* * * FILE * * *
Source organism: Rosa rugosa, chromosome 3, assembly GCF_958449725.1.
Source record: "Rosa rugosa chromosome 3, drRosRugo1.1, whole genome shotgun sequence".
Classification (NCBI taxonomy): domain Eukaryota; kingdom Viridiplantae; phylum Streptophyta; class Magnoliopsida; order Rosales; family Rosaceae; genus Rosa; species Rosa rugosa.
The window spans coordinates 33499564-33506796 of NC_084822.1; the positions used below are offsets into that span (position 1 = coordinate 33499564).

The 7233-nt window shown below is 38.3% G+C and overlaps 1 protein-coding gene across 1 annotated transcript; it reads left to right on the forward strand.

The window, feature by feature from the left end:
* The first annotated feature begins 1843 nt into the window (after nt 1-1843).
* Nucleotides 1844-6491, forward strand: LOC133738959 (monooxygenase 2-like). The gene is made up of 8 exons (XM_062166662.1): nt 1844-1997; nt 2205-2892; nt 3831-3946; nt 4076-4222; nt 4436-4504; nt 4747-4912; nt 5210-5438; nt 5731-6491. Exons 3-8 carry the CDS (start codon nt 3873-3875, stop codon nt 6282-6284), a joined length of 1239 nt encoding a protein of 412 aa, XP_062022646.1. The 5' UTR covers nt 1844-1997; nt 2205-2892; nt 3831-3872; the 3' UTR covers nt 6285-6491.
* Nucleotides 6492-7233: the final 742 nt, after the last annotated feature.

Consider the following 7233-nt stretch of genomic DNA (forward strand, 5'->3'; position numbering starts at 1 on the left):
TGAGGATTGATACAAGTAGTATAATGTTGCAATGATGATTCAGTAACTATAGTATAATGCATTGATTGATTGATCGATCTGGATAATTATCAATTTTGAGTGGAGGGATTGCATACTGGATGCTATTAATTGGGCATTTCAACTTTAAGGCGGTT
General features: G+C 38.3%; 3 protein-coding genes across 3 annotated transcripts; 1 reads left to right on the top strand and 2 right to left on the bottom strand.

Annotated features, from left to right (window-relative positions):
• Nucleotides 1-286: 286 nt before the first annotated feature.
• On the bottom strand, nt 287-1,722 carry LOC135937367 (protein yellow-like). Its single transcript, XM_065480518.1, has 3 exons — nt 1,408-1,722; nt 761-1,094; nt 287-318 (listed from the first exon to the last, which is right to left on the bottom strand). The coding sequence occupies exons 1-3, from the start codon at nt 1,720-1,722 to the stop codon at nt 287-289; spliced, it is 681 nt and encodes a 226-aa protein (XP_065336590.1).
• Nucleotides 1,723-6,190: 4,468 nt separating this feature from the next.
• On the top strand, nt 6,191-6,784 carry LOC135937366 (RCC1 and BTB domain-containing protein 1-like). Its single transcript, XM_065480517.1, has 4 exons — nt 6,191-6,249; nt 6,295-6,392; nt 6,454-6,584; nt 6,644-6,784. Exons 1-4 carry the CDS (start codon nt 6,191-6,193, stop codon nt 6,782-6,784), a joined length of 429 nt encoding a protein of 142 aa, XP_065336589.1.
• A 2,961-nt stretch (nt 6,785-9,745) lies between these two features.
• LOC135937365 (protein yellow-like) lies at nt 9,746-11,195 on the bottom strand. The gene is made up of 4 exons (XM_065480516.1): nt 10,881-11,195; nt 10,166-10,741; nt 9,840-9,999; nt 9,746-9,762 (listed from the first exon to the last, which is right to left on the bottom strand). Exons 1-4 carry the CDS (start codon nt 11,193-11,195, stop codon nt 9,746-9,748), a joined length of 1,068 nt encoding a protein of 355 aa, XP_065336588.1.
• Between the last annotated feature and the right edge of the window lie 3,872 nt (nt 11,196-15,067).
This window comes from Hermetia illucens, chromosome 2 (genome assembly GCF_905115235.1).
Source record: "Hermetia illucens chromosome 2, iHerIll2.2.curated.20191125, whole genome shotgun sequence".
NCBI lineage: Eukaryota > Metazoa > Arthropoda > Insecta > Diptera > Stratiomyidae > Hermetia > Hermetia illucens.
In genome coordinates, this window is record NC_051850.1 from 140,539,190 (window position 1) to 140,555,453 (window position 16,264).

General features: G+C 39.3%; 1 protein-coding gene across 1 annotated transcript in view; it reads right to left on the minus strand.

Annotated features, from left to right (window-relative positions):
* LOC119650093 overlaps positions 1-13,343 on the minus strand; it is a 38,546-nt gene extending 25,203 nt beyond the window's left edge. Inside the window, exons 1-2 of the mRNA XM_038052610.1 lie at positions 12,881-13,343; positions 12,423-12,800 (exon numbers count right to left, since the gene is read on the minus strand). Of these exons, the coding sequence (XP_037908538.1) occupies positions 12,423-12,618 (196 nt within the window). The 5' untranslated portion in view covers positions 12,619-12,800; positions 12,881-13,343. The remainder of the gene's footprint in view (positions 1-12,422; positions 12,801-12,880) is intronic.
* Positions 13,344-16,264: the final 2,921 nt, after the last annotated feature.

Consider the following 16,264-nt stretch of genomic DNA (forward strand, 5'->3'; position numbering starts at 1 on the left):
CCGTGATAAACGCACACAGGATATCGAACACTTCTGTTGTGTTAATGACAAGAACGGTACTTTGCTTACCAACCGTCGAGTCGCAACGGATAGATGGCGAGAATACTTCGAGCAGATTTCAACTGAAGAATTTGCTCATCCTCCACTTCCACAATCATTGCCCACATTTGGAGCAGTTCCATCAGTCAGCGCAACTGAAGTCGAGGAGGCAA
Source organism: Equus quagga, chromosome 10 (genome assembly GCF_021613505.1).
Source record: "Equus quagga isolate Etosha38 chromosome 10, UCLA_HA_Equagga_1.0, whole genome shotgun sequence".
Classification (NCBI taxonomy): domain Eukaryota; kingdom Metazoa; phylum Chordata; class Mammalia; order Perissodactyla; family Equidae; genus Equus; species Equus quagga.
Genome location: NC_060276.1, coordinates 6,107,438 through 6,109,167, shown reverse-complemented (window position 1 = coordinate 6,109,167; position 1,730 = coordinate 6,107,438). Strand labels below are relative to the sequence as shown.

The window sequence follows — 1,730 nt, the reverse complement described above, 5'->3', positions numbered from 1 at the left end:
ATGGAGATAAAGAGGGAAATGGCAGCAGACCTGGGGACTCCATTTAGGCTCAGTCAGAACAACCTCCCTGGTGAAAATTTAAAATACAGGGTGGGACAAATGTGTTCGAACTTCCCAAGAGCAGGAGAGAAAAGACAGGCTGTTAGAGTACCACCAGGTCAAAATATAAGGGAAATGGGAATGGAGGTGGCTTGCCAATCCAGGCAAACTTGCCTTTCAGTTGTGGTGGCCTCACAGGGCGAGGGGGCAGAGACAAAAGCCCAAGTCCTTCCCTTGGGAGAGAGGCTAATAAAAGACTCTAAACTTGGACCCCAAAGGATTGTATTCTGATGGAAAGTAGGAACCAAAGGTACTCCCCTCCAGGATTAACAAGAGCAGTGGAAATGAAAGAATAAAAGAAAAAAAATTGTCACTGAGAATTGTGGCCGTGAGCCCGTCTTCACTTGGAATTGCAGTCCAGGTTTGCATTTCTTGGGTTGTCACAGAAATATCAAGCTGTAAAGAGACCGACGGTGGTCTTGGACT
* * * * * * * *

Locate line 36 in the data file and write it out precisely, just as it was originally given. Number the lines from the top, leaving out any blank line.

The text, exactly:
ATGGAGATAAAGAGGGAAATGGCAGCAGACCTGGGGACTCCATTTAGGCTCAGTCAGAACAACCTCCCTGGTGAAAATTTAAAATACAGGGTGGGACAAATGTGTTCGAACTTCCCAAGAGCAGGAGAGAAAAGACAGGCTGTTAGAGTACCACCAGGTCAAAATATAAGGGAAATGGGAATGGAGGTGGCTTGCCAATCCAGGCAAACTTGCCTTTCAGTTGTGGTGGCCTCACAGGGCGAGGGGGCAGAGACAAAAGCCCAAGTCCTTCCCTTGGGAGAGAGGCTAATAAAAGACTCTAAACTTGGACCCCAAAGGATTGTATTCTGATGGAAAGTAGGAACCAAAGGTACTCCCCTCCAGGATTAACAAGAGCAGTGGAAATGAAAGAATAAAAGAAAAAAAATTGTCACTGAGAATTGTGGCCGTGAGCCCGTCTTCACTTGGAATTGCAGTCCAGGTTTGCATTTCTTGGGTTGTCACAGAAATATCAAGCTGTAAAGAGACCGACGGTGGTCTTGGACT